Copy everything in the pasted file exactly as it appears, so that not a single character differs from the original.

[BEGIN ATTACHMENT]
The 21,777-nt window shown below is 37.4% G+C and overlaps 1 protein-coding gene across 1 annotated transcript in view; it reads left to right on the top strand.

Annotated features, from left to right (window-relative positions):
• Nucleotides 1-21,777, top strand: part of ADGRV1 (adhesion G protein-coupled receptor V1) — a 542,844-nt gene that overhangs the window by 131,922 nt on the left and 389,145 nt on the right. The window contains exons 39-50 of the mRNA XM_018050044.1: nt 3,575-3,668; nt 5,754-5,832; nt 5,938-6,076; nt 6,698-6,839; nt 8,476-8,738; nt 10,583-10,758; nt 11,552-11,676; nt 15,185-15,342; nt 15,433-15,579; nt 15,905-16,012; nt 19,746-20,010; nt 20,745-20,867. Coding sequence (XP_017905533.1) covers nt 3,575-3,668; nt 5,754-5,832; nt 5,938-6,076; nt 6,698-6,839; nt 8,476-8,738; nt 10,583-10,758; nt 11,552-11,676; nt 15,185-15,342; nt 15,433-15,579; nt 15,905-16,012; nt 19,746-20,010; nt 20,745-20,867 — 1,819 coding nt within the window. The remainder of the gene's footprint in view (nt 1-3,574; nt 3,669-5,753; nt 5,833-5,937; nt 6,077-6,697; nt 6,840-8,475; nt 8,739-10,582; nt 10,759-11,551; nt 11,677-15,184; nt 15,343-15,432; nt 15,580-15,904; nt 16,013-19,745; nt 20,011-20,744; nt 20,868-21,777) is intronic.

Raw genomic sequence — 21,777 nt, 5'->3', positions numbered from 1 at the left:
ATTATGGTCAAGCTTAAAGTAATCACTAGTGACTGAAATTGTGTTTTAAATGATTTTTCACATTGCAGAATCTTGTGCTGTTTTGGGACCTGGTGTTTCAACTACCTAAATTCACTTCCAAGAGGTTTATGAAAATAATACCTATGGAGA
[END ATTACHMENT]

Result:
The 21,777-nt window shown below is 37.4% G+C and overlaps 1 protein-coding gene across 1 annotated transcript in view; it reads left to right on the top strand.

Annotated features, from left to right (window-relative positions):
• Nucleotides 1-21,777, top strand: part of ADGRV1 (adhesion G protein-coupled receptor V1) — a 542,844-nt gene that overhangs the window by 131,922 nt on the left and 389,145 nt on the right. The window contains exons 39-50 of the mRNA XM_018050044.1: nt 3,575-3,668; nt 5,754-5,832; nt 5,938-6,076; nt 6,698-6,839; nt 8,476-8,738; nt 10,583-10,758; nt 11,552-11,676; nt 15,185-15,342; nt 15,433-15,579; nt 15,905-16,012; nt 19,746-20,010; nt 20,745-20,867. Coding sequence (XP_017905533.1) covers nt 3,575-3,668; nt 5,754-5,832; nt 5,938-6,076; nt 6,698-6,839; nt 8,476-8,738; nt 10,583-10,758; nt 11,552-11,676; nt 15,185-15,342; nt 15,433-15,579; nt 15,905-16,012; nt 19,746-20,010; nt 20,745-20,867 — 1,819 coding nt within the window. The remainder of the gene's footprint in view (nt 1-3,574; nt 3,669-5,753; nt 5,833-5,937; nt 6,077-6,697; nt 6,840-8,475; nt 8,739-10,582; nt 10,759-11,551; nt 11,677-15,184; nt 15,343-15,432; nt 15,580-15,904; nt 16,013-19,745; nt 20,011-20,744; nt 20,868-21,777) is intronic.

Raw genomic sequence — 21,777 nt, 5'->3', positions numbered from 1 at the left:
ATTATGGTCAAGCTTAAAGTAATCACTAGTGACTGAAATTGTGTTTTAAATGATTTTTCACATTGCAGAATCTTGTGCTGTTTTGGGACCTGGTGTTTCAACTACCTAAATTCACTTCCAAGAGGTTTATGAAAATAATACCTATGGAGA